June 05, 2008

Daniel J. Flynn has written a book for Crown Press, A Conservative History of the American Left, which is intended to be a “€œconservative”€ interpretation of the Left in our country. Although Dan could have presented his study of the American Left and its nineteenth-century models without identifying himself or his work politically, he may have appended “€œconservative”€ in order to capture a “€œmovement conservative”€ market. Despite this awkward packaging, Dan has given us the fruits of true research; and while he has approached his subject as a journalist with partisan inclinations, his book is full of scholarly perceptions.

One particularly illuminating aspect of his work is the attempt to uncover old leftist ideas in their most recent incarnations. Flynn’s investigation yields multiple results, especially in the cases of the New Left and hippie communes of the 1960s, whose creators and devotees made no secret of their borrowings from older leftist and communitarian movements. By the time these self-styled social radicals and radical communitarians came on the scene, Flynn demonstrates, there was already a century of indigenous American revolutionary and back-to-nature causes on which they could build their own plans for revolutionary change.

One of the most fruitful areas of study in this book are the American Abolitionists, a group that Flynn looks at partly through the extensive scholarship of a former editorial colleague of mine, Aileen S. Kraditor, who wrote amply on the women suffragists and the Abolitionists. Both groups pursued goals that in our far more leftist age would seem modest and even self-evidently moral. But what these activists usually desired and what their rhetoric intimated pointed beyond their bourgeois Protestant age, to our own socially disintegrated modernity.

The most critical insight that I extracted from Flynn’s book is the recognition that radical social ideas travel well in American society, if they are made to look and smell American. Flynn notes the sedulous care with which the American Communist Party made itself over into a super-patriotic organization, as soon as the Soviets and Americans found themselves on the same side against “€œfascism”€ in World War Two. Moreover, the anti-Americanism that the neoconservatives identify with the “€œantiwar Left”€ has been present only intermittently on the American Left. The “€œhate-America”€ attitude that was once associated with radical social reformers may have been peculiar to the student protests of the Vietnam War-era. One can easily find appeals to the “€œAmerican tradition”€ on the American Left as well as elsewhere on the political spectrum.  Although I wish Dan had consulted my book The Strange Death of Marxism, a work that makes much the same point, he does manage to bring in enough of his own documentation to prove the compatibility between sounding “€œpro-American”€ and favoring radical and even revolutionary leftist projects.

Book Cover

Flynn also relates this tendency to the association of the “€œAmerican tradition”€ with the advocacy of what are seen as “€œdemocratic”€ and “€œegalitarian”€ reforms. Although it may be an exaggeration that Martin Luther King’s “€œmessage was quite conservative even if the messenger was not,”€   it is undoubtedly true that “€œKing’s biblically laced rhetoric would have meshed seamlessly with the fabric of the larger Left,”€ “€œhad he emerged in the 1850s instead of the 1950s.”€  Flynn is also right that “€œunderlying the swerves and ironies that mark her [Hillary Clinton’s] journey is a religious grounding that informs and inspires her politics.”€ Her “€œmission to provide health care to every American, to make child-rearing a collective rather than familial obligation, to redistribute wealth, to ban cigarettes, to elevate “€˜public sector”€™ work to the status of military service is a religious crusade.”€ Hillary’s language and fury “€œhearken back to the zealotry and moral indignation of the abolitionists, the do-gooder spirit of the Social Gospel, and the paternalism of the progressives.”€ In her moral earnestness, though certainly not in her post-Christian theology, Hillary is an unmistakable American Methodist. She is Carry A. Nation and other nineteenth-century prohibitionists in modern designer’s clothing and freed of any concern with traditional Protestant doctrines.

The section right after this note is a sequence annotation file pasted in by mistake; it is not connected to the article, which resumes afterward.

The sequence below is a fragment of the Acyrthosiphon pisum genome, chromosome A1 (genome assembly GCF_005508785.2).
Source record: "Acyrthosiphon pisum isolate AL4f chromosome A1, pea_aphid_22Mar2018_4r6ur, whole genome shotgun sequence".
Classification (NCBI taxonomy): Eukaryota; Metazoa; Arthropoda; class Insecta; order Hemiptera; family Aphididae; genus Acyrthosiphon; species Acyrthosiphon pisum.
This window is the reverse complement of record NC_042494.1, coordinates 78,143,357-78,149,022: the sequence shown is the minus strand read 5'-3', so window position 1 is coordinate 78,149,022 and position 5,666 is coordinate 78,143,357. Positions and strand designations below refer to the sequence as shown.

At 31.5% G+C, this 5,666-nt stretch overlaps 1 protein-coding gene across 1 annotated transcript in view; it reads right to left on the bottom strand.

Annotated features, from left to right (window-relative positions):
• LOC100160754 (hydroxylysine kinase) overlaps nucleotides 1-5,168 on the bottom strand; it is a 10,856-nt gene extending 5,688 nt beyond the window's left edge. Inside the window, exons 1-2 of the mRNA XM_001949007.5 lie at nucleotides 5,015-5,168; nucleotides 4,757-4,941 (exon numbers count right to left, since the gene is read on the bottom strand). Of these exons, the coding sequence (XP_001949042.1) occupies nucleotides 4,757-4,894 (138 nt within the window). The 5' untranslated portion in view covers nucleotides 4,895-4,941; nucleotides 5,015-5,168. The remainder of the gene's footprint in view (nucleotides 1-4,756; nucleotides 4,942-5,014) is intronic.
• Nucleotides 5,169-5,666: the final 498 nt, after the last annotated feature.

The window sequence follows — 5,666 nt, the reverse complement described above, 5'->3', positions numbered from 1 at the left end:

One shortcoming in Dan’s otherwise comprehensive study of the pedigree of the American Left is any recognition of how seamlessly the neoconservatives fit into the subject of his book. If there is any group in the world that both consciously and unconsciously represents American leftist thinking, it is the editors of the Weekly Standard and the Wall Street Journal. From McCain’s blah-blah about the need for a League of Democracies to the unending appeals to Lincoln the Emancipator, Wilson the German-slayer and global democrat, and the Christ-like antiracist Martin Luther King, neoconservatives have mined unceasingly the radical democratic and world missionary strains in the American national character. In fact it is hard to think of any group in American history, with the possible exception of the Abolitionists, that more fully embodies tendencies that Dan investigates. It is of course possible to read his book without noticing this fit, but his argument takes on new credibility if one looks at the neoconservatives as a striking example of his theme.


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